Critic Ratings

Guzaarish review by Hindustan Times
Guzaarish critic rating (Hindustan Times): 3
Guzaarish review by
Guzaarish critic rating ( 2
Guzaarish review by
Guzaarish critic rating ( 4
Guzaarish review by
Guzaarish critic rating ( 4
Guzaarish review by Times of India
Guzaarish critic rating (Times of India): 4

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Review of

Guzaarish  (2010 - Hindi)

Guzaarish movie review, and Guzaarish critics rating, comments on Guzaarish

Guzaarish cumulative rating: 2.95 out of 52.95/5 (77 users)

Guzaarish critics rating: 3.3 out of 5 3.3/5 (13 critics)

My Rating

  • Guzaarish...

    Guzaarish rating: 8 out of 10(SUKANYA MUKHERJEE wrote on 25 Nov 2010)

    'Guzaarish' is like a celluloid painting…with broad brush strokes of passion, emotion, individuality and sensitivity, that makes it an experience worth feeling…not just watching. There’s an almost operatic theatricality with which the characters burst into your senses, yet through every mood and every scene, there is an undeniable reality…of pain, pleasure, living and dying, that if you’ve lived, loved, won some and lost more…you cannot help but get caught up in.

    Bhansali’s sensibilities are often too opulent, almost garish for my tastes. Yet in this film, every blue wall, old painting and the regal grandeur of a crumbling yet majestic Goan mansion add to the magic. Can emotions and their portrayal be more minimalistic? Yes they can. Would this film have been more real and more true to life, if it had been shorn of every epic, visual aspect? Most definitely not. The grandly desolate mansion framed against that curiously twilit sky, shafts of sunshine filtering through to light up faces ravaged by time and strength…every frame is like an individual painting…one melding seamlessly into the next…till you feel almost dizzy with the visual banquet unfolding before your eyes. And when one man’s creative vision translates into such visual poetry, I for one, can certainly not even think of transferring this particular tale into a grimmer, less beautiful reality.

    For someone as utterly masculine and physically perfect as Hrithik Roshan, to break down those very qualities and appear almost shriveled and incapacitated, yet forever alive, is no mean feat. Yet Hrithik plays Ethan Mascarenhas with an edgy charm and full-blown passion, that is unforgettable. There’s pain and strength, both won and lost, that etches itself into every strained line of that chiseled face and his eyes blaze and burn as he lives out the reality of being a man bound in a nutshell, yet king of infinite space…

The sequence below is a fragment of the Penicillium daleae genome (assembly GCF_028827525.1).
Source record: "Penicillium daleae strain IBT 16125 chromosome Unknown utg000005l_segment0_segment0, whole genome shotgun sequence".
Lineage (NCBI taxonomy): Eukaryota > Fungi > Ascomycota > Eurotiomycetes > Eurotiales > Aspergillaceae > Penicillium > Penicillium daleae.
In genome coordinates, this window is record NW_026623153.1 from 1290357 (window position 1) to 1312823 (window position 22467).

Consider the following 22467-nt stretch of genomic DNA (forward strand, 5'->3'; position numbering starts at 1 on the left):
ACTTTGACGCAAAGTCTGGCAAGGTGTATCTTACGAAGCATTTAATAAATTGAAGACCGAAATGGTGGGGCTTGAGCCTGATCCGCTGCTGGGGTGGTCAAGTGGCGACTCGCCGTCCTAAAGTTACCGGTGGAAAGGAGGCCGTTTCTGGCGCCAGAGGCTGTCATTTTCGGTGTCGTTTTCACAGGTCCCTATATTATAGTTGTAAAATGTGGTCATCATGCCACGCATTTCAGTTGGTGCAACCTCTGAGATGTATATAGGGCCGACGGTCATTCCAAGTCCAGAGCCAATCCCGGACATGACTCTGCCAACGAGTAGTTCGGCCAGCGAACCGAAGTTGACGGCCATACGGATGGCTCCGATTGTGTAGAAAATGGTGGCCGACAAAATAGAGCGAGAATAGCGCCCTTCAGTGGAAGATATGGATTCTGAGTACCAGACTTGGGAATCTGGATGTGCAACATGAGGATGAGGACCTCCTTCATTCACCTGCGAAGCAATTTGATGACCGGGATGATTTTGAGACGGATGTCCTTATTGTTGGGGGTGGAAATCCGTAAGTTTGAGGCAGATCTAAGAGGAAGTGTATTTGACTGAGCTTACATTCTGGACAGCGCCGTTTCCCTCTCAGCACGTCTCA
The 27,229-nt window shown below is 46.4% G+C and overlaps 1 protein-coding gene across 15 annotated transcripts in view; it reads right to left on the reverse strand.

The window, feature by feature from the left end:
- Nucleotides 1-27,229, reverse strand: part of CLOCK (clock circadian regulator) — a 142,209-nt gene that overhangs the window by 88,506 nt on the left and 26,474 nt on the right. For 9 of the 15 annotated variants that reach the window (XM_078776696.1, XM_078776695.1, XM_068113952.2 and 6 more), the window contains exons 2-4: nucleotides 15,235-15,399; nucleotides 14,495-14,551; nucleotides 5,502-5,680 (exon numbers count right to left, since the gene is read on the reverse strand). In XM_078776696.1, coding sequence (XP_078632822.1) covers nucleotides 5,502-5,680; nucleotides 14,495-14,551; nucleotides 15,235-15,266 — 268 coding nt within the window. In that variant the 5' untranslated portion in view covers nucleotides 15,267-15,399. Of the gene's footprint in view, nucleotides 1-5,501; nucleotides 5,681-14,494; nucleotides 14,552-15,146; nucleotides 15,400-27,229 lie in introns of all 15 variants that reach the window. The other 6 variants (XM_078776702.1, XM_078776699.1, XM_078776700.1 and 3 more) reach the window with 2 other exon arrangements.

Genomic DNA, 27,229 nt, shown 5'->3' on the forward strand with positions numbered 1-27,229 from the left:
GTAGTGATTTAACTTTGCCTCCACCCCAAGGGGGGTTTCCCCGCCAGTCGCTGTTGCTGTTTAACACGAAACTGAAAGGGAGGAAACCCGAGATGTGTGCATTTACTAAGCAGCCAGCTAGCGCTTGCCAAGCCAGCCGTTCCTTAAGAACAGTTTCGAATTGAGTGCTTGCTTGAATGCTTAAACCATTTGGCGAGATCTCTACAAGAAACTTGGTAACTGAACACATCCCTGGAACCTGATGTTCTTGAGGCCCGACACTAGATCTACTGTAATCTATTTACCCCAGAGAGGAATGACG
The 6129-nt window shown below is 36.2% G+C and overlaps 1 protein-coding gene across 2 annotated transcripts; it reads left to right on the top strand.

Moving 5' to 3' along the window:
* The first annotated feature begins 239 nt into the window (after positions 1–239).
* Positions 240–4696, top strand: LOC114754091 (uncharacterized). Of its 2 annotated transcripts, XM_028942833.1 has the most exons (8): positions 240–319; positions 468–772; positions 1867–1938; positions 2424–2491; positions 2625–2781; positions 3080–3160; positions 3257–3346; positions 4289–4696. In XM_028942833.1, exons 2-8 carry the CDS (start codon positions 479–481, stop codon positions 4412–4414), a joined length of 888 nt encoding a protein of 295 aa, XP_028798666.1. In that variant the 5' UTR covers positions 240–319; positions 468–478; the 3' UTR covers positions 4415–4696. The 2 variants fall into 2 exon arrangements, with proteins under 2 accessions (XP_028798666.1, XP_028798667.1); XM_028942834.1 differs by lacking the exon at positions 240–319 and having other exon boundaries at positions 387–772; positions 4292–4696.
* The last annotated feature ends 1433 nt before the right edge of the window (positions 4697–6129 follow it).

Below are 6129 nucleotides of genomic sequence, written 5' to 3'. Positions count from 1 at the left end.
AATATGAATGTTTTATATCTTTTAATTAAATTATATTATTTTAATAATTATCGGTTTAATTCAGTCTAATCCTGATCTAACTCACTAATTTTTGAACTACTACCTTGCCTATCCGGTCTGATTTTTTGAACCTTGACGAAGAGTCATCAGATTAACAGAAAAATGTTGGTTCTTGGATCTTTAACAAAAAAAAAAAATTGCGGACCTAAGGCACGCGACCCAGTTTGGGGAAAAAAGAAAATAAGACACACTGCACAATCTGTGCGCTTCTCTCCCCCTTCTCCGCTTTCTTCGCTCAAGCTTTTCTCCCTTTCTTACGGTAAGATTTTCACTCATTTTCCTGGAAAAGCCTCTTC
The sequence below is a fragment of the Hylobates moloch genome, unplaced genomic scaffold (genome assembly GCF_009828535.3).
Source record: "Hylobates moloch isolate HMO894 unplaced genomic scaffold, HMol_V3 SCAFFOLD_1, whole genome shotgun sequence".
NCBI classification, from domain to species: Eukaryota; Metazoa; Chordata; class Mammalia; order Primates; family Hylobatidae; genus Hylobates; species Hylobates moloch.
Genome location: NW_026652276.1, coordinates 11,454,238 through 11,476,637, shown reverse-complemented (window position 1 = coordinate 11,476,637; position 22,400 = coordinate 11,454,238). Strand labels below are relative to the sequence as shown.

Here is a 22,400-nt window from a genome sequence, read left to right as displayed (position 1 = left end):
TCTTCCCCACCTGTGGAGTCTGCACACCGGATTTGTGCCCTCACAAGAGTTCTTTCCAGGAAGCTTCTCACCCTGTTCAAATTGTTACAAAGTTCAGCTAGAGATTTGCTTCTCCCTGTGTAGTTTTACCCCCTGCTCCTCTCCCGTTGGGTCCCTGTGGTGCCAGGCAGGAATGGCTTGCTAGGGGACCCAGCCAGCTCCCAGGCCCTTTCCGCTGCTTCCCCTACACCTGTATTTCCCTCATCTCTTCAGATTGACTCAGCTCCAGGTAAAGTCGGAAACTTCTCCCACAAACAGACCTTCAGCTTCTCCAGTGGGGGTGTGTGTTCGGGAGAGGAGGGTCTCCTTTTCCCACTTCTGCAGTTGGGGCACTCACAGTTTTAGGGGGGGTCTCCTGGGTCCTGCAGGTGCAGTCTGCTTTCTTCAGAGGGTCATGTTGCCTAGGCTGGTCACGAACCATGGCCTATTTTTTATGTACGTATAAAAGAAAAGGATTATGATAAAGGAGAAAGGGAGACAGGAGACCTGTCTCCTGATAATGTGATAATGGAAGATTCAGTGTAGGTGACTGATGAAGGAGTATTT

I’m not a fan of Aishwarya Rai’s. Quite the opposite in fact. Yet, there’s no other actress I can think of, who could have played the role of Sophia with as much grace, strength and sweet-n-salty sassiness as she does! The table-tapping, feels-music-in her soul, decidedly Goan Sophia, bursts forth in wild abandon with “Udi Udi” and lifts the song and that picturisation to a surreal level. This is also perhaps the only role, where I’ve seen her let go of that famed “beauty”…where she lets her face crumple completely when she does, where each line and neglected wrinkle on her face speaks of undefined suffering…of strength and character and a life lived, loved yet never lost. There’s restrained passion and unrestrained feeling that keeps her coming back to the same house and same man for 12 long years and its Hrithik’s character portrayal that makes all of it believable. That there are a special few who walk tall amongst us, even when they can’t walk…a man who is extra-ordinary in his magnetism, his passion and his strength even when life has become sub-ordinary.

    There are some beautiful little cameos too. Shernaz Patel as the spirited, feisty lawyer, Suhel Seth (surprisingly dignified yet not pedantic) as the doctor and Nafisa Ali, as Ethan’s mother. But you’ll be disappointed if plot and character detailing, are what you’re looking for. The past lies in the past and life comes replete with undefined emotions, inexplicable attachments and feelings that find no root in logical reality…as does ‘Guzaarish’.

    Your life is your own. No one else’s in the final analysis. To make it. To break it. To own it. To live it. To not live it. Your life belongs to you and you alone. A powerful reality whose full power, we don’t always wake up to…yet a reality that lies at the heart of this film…and that cannot but, touch my heart…long hours after the images have faded from in front of my eyes.

    We’ve become fond of leaving our brains on the back-burner while watching a movie…do that if you must, with this one too…but do take your heart along. Not a guzaarish…just my khwaaish…that you open up your heart and self to a few hours of undefeated beauty and strength. Of passions restrained. And emotions untold, yet never un-felt.

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